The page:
• Dignity Health workers plan nearly 30 protests in California

    Healthcare workers at San Francisco-based Dignity Health plan to participate in nearly 30 protests across California beginning this month, according to the Service Employees International Union-United Healthcare Workers West.  By Kelly Gooch -
  • Is Emotional intelligence or Adaptability More Important for Physicians?

    A recent blog post from Select International debates the importance of emotional intelliegence and adaptability in healthcare.  By Staff -
  • Protests scheduled at 32 Kaiser Permanente hospitals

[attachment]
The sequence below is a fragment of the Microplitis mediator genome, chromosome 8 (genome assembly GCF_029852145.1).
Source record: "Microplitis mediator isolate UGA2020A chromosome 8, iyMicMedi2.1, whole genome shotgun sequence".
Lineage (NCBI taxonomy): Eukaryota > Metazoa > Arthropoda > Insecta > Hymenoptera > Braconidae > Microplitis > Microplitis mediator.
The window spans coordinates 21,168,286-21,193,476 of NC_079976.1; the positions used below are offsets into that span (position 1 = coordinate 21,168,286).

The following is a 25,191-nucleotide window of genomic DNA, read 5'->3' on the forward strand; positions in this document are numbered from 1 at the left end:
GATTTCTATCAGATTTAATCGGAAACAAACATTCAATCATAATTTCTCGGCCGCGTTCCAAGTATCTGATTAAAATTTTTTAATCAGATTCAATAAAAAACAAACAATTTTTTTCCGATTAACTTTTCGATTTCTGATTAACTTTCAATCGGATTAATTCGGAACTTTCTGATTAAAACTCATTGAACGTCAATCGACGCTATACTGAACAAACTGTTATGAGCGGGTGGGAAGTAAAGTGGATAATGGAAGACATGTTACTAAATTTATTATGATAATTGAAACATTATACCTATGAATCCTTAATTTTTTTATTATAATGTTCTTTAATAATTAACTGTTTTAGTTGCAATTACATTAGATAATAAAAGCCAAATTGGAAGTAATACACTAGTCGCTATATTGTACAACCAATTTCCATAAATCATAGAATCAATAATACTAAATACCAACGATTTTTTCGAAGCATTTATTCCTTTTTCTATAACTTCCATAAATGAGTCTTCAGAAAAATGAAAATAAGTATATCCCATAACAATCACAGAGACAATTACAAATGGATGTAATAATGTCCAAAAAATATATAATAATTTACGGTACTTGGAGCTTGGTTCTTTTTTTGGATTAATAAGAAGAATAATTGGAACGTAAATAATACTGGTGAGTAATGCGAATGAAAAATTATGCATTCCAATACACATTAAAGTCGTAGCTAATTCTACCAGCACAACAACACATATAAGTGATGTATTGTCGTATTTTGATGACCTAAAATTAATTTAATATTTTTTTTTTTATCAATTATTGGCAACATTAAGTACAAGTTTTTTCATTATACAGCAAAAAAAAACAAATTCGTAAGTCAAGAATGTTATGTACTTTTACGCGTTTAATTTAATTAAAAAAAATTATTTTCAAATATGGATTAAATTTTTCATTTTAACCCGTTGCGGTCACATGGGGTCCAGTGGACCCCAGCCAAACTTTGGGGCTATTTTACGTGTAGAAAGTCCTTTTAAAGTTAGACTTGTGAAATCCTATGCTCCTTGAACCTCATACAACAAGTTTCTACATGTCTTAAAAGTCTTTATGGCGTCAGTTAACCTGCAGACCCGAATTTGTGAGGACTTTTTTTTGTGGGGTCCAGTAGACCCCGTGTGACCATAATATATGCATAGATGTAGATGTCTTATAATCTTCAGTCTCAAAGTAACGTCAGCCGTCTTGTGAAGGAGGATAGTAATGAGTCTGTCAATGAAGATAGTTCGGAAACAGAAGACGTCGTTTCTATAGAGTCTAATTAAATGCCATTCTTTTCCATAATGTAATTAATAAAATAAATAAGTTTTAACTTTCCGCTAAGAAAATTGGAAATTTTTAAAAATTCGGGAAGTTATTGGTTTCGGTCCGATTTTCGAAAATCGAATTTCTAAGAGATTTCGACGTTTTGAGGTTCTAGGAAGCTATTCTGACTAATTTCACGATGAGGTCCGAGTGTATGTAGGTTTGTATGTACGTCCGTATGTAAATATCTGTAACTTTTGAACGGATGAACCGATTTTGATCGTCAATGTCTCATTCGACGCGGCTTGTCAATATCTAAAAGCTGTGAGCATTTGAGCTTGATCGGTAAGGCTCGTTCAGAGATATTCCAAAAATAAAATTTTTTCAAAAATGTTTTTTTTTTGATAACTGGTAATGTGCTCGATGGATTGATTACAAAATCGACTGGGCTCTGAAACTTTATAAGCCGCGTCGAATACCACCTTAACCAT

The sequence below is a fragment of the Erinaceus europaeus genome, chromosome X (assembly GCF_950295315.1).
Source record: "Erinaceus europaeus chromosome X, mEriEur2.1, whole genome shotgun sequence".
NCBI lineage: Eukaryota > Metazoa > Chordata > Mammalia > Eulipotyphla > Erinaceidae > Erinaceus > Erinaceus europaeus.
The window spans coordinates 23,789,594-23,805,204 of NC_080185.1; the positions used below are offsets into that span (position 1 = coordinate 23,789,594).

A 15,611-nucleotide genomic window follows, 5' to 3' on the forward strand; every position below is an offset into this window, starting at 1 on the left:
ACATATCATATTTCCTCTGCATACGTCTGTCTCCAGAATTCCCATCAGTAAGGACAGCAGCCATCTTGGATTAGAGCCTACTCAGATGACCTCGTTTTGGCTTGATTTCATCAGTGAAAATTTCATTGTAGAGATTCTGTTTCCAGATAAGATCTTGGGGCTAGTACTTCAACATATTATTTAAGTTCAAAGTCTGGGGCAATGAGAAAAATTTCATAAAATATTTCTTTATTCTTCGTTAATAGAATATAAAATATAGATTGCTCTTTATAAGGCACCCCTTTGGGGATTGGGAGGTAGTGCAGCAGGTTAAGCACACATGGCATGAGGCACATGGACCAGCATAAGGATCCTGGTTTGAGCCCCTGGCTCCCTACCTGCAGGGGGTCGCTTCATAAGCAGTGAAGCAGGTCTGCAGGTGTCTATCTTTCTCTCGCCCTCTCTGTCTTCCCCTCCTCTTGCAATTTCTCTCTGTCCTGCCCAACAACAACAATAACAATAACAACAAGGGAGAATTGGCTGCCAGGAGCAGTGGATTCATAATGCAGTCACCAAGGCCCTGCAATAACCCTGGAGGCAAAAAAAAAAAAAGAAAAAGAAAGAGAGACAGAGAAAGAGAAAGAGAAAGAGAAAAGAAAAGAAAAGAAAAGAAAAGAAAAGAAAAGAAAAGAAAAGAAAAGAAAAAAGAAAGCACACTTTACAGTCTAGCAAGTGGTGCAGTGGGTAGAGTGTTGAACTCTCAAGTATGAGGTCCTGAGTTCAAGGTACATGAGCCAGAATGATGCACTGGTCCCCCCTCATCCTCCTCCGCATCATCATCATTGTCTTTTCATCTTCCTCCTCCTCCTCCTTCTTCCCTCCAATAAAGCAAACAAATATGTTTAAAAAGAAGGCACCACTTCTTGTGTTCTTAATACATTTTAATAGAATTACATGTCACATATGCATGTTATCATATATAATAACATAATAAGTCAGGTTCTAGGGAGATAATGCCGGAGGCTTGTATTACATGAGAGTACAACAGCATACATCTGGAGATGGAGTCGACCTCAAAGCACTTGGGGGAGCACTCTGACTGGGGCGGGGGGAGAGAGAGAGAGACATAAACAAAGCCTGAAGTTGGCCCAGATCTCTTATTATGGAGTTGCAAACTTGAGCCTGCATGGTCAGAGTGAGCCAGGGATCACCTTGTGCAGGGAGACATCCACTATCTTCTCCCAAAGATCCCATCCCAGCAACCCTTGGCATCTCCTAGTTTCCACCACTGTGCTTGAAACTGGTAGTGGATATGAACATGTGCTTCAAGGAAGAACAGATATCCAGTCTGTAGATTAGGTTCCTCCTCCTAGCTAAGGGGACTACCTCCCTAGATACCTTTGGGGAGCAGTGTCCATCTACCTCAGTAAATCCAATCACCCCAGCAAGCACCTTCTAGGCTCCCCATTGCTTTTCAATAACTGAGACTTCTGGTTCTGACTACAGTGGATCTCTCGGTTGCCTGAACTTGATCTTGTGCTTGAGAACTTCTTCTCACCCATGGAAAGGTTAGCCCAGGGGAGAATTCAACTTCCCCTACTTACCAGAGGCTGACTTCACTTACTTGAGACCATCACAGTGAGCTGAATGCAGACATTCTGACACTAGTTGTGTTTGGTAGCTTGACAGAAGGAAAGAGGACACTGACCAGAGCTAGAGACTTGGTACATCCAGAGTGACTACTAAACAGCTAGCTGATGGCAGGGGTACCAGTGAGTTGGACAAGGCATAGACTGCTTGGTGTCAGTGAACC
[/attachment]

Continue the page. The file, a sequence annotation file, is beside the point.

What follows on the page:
Healthcare workers are set to protest beginning next week at 32 hospitals owned by Oakland, Calif.-based Kaiser Permanente, according to the Service Employees International Union-United Healthcare Workers West. SEIU-UHW, which represents more than 55,000 California Kaiser Permanente employees, said in a statement the healthcare workers are protesting what they deem as plans to diminish patient care. The union claims Kaiser Permanente is seeking a 20 percent pay cut for thousands of employees in Fresno, Stockton, Modesto, Manteca and Tracy, and a 10 percent pay cut for workers in Sacramento, Davis and Roseville. It also contends the healthcare giant plans to outsource nearly 300 pharmacy warehouse jobs in Oakland, Livermore and Downey, and move hundreds of jobs at Los Angeles call centers to other areas of California. In a statement to Becker's Hospital Review, Kaiser Permanente Vice President of Communications John Nelson said the union has "launch[ed] loud, false criticism and wage misleading attacks." "That may be their approach now, but it’s certainly not supported by the facts," the statement reads. "For 20 years, we have enjoyed a historically productive labor management partnership that has resulted in improved quality and efficiency, better working relationships, and cemented Kaiser Permanente as a great place to work, and to receive care. We will continue to stay focused on the important work of delivering affordable, high-quality care to our members, and improving the health of the communities we serve." The protests are scheduled between Feb. 14 and March 9. Union officials expect thousands of healthcare employees to participate.       More articles on human capital and risk: University of California workers picket for new contract at hospital campuses statewideFormer Detroit Medical Center employee claims firing was retaliation for union activitiesSodexo employees at Tenet hospital in California set to strike Thursday By Kelly Gooch -